Guest Essay: “Make a Change: Vote Local”


Guest writer Abby Neubert ’22 poses with Mrs. Swanbeck after winning the Falmouth League of Women Voters essay contest

Abby Neubert, Guest Writer

This spring, the Falmouth League of Women Voters sponsored an essay contest on the importance of voting local. Abby Neubert ’22 won the contest with her essay “Make a Change: Vote Local,” published here in the Chandlery’s End-of-Year edition. 


It is human nature for people to want things to go their way, but often they don’t take the steps that are necessary to make those things happen. Instead of standing idly by, you can take matters into your own hands. When you vote in local elections, you are taking a big step toward changing your community in a way that you desire. Instead of hoping for things to go your way, you can take control and help to turn those ideas into reality.

People often vote in national elections because national politicians address big issues such as racial injustice, climate change, immigration and taxes. It is at the local level – in our own state or town – however, where much of the action is taken. For example, you can vote for people who serve on different committees. There is the School Committee, whose job is to set goals and policies for the School Department and hire the Superintendent of Schools, who oversees the day-to-day operation of the schools. There is also the Planning Board; their responsibility is to recommend by-law changes and regulations that affect the long-term growth of the town, such as where different types of houses should be located. Lastly, there is the Town Manager, who carries out the ideas of the Select Board, who create the policies for the Town of Falmouth. When you vote for candidates for the Select Board, you are deciding who will hire the Town Manager and appoint residents to committees to advise on matters as varied and important as affordable housing, wastewater management and public health.  There are many more committees that are a part of the Falmouth government system, and all members have something that they are passionate about. You will always have a chance to vote on something that matters to you, whether that is legislation, a new person to take someone else’s place, or reelecting someone who has served the town well. You will always find something that you find important on which to vote.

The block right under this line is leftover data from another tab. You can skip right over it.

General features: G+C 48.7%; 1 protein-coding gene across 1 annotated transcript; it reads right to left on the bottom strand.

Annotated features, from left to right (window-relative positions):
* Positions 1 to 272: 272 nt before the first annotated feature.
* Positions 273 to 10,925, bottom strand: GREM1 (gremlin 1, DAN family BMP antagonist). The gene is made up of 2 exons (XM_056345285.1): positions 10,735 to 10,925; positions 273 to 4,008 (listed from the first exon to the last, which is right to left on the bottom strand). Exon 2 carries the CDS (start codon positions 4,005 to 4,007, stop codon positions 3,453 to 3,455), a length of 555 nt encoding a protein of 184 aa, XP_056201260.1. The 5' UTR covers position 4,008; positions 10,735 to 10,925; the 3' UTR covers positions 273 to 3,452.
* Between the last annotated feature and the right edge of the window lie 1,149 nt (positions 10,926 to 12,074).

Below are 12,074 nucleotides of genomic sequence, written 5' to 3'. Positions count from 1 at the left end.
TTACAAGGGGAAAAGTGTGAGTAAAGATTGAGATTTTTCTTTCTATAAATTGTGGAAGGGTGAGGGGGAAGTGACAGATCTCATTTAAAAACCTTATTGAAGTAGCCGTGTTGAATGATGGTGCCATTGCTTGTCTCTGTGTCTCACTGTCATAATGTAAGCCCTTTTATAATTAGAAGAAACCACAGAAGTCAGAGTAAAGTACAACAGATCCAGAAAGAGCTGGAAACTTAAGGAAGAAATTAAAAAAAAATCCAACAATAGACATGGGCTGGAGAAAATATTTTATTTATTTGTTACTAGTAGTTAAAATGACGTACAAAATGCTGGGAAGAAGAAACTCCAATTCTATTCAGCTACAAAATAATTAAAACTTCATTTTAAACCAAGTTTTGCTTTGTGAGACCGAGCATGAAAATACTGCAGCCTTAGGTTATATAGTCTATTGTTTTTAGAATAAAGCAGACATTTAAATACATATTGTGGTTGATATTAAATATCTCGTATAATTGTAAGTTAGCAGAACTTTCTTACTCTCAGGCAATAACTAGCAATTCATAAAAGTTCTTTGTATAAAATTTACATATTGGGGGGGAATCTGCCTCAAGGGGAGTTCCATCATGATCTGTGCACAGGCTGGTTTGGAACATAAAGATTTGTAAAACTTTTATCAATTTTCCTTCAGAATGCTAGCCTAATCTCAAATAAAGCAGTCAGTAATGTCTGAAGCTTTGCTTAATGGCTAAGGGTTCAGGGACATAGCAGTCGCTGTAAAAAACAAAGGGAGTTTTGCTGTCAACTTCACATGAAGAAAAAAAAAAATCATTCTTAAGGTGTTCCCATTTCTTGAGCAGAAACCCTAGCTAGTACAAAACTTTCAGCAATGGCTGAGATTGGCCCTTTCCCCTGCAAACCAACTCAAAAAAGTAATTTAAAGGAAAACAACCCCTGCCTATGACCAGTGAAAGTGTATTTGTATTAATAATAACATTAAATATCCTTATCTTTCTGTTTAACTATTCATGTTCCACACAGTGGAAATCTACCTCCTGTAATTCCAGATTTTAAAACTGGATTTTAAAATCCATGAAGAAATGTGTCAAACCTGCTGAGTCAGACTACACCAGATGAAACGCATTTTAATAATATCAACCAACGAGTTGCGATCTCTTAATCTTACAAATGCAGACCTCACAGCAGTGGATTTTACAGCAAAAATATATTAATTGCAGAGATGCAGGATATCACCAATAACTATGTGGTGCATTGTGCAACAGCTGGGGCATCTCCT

The people who run our states, cities, and towns know how those places work. Those politicians live in the same place that you do, and they have the most direct impact on the community itself. By voting in your local elections, you can help your community to adopt the changes you want. By voting, you’re telling your community that you care, and that you want it to become a better place to live.

Now, you may be asking yourself, does my vote really matter?  Of course it does! If you don’t vote, your candidate is more likely to lose. There have been more than a dozen races decided by a single vote in the last twenty years. [1] All across the country, from Vermont to New Mexico, there have been local elections that have ended in ties or were won by a single vote. So, if you say that your voice doesn’t matter, well you are wrong; your voice might be the most important. You could be that single vote that breaks a tie or pushes your candidate to the winning side. Your vote helps make our town a better place. When we combine all of our voices together, we can create a great community that we call the Town of Falmouth.

[1] Montanaro, Domenico. “Why Every Vote Matters-The Elections Decided by a Single Vote (Or a Little More).” National Public Radio.